Prove Them Wrong

I’ll admit that I was less than enthusiastic about JENNER’S first album To Live Is To Suffer. I found it an average release, with very limited variation which made it a bit of a dull listen. However, the Serbian trio have returned with their second release, Prove Them Wrong, and like the title says, they may just have made a point, for it is a much better record than their debut.

Nine tracks of slicing hot heavy metal that veer more towards the thrash genre come at you with an aggression that means business. Slimmed down to the trio of Aleksandra Stamenković on vocals & guitars, bassist Anja Mirković and drummer Selena Simić, JENNER start Prove Them Wrong with the fiery blasts of No Time For Prayer. It’s an instantly addictive track, with the vocals containing grit and substance; no flowery operatics here but also not the cruel rasping style of their death metal counterparts in Nervosa and Crypta. Musically the band are tight, with Stamenković demonstrating some neat lead work throughout.

JENNER bring a powerful, racy thrash style that is more melodic than many of the more established thrash metal bands, but which also gives a new take on a very male dominated genre. At times, they are almost Iron Maiden in style, mainly the small flourishes that may go unnoticed towards the end of songs. Down In The Pit is a staple metal track, and it segues neatly into intricate guitar work that introduces the riff heavy Not Even You. What makes this track a bit special is the vocal harmonies which provide a softness to the track. This blend with some rip-roaring heavy guitar work makes it a thoroughly enjoyable heavy metal track.

Elsewhere JENNER can bring a real solid sound to their songs. A decent production adds to the weight of the band’s music, with tracks Eye For An Eye having a cutting edge that wasn’t present on their previous release. It’s evident that a band who has spent time forming their sound, and touring with the likes of Epica has learnt from their experiences, and as a result have developed into a much more mature, composed and impressive outfit. They even have the confidence to take on a slower, smouldering song in I Saw It All Clear, as close to a ballad as you’ll get on this album.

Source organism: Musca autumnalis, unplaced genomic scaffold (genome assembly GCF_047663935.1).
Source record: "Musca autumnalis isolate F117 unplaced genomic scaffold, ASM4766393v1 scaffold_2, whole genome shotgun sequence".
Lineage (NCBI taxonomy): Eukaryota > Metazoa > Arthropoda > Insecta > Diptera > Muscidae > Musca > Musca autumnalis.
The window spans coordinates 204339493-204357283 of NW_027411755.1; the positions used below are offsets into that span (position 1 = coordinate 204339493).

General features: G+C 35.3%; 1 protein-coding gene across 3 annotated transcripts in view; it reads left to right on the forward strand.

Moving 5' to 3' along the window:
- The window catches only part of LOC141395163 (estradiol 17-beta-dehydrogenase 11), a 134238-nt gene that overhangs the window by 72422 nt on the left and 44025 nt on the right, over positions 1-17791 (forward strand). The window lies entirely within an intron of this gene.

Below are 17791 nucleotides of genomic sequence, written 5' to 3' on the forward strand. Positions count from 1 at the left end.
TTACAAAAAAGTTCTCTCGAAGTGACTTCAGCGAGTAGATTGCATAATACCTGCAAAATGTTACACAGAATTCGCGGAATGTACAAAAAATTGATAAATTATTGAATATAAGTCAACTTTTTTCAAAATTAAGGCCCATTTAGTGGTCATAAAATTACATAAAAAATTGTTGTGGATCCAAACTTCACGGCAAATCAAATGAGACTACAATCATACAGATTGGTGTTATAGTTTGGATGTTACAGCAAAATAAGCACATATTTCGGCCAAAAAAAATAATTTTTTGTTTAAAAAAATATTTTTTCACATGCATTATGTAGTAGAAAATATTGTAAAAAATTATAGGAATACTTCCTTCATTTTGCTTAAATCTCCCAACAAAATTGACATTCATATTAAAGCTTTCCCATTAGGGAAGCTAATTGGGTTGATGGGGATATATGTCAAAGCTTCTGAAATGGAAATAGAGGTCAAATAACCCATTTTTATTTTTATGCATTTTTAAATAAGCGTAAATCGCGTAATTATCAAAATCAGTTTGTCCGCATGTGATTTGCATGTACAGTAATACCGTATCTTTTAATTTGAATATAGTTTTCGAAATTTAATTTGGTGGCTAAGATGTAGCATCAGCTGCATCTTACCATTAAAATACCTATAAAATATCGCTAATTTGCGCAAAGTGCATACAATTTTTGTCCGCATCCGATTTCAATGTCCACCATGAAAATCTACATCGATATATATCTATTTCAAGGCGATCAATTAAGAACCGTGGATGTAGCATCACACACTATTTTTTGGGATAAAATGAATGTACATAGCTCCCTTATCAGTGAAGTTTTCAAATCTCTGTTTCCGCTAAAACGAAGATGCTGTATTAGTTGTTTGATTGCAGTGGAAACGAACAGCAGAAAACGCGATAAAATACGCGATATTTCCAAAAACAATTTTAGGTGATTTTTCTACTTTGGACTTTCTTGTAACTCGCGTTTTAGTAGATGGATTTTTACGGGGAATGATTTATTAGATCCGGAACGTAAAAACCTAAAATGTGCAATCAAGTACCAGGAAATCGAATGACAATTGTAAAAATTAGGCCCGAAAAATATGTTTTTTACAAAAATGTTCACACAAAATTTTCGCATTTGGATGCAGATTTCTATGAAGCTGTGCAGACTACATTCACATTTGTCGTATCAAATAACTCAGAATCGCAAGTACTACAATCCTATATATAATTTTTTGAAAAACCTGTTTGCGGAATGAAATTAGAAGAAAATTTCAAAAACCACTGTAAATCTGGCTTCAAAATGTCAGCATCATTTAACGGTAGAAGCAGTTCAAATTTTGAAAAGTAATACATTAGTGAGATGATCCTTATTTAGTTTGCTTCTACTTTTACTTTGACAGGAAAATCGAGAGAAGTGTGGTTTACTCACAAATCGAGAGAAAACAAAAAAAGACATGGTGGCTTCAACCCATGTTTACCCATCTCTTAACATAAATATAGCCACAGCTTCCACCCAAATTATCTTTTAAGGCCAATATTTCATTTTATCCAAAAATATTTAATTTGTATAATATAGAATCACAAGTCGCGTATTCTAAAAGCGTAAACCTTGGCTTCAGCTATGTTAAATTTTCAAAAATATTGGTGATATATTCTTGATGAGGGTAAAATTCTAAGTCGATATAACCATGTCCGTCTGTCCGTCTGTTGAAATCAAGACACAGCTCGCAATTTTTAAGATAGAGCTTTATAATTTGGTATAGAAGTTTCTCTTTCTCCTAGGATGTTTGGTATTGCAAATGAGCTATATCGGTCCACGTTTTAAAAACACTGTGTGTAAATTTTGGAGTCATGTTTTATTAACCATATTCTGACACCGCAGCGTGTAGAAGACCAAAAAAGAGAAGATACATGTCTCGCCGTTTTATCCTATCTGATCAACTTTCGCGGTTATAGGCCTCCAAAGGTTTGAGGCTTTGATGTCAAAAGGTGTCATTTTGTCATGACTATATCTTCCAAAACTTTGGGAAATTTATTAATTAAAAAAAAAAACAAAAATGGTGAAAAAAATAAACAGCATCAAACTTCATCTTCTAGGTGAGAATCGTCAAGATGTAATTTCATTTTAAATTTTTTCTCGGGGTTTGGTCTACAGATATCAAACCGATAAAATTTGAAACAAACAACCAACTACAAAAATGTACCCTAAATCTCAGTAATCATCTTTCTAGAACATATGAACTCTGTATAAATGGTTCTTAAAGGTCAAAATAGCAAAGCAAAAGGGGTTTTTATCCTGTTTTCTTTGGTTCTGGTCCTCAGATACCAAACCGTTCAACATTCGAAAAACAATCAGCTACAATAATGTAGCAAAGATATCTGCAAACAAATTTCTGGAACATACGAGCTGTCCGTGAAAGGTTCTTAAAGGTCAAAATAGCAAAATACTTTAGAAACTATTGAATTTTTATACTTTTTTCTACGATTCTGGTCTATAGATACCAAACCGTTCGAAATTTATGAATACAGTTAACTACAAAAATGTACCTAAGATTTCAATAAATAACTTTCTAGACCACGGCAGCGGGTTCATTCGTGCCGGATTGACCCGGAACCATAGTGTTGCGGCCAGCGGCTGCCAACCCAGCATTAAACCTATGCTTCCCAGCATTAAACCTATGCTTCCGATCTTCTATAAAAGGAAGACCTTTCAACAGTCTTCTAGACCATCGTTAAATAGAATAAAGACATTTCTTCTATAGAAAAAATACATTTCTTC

It’s worth noting that only Stamenković remains from the original line-up, but it’s evident that the arrival of Mirković and Simić have brought added impetus and dynamism to the band. The final two songs prove that they can lay it down with the best. The pounding Never Say Die is likely to become an anthem with its fast tempo and thrash edge, whilst the longest track on the album, Laws Of The Weak, finishes the album with a real flourish.

I was somewhat nervous about picking this up after their debut, but Prove Them Wrong is an album that works on every level. It’s certainly one that JENNER can be proud of. There are still some edges to smooth, but overall, this is a record that is well worth a listen.

Paul Hutchings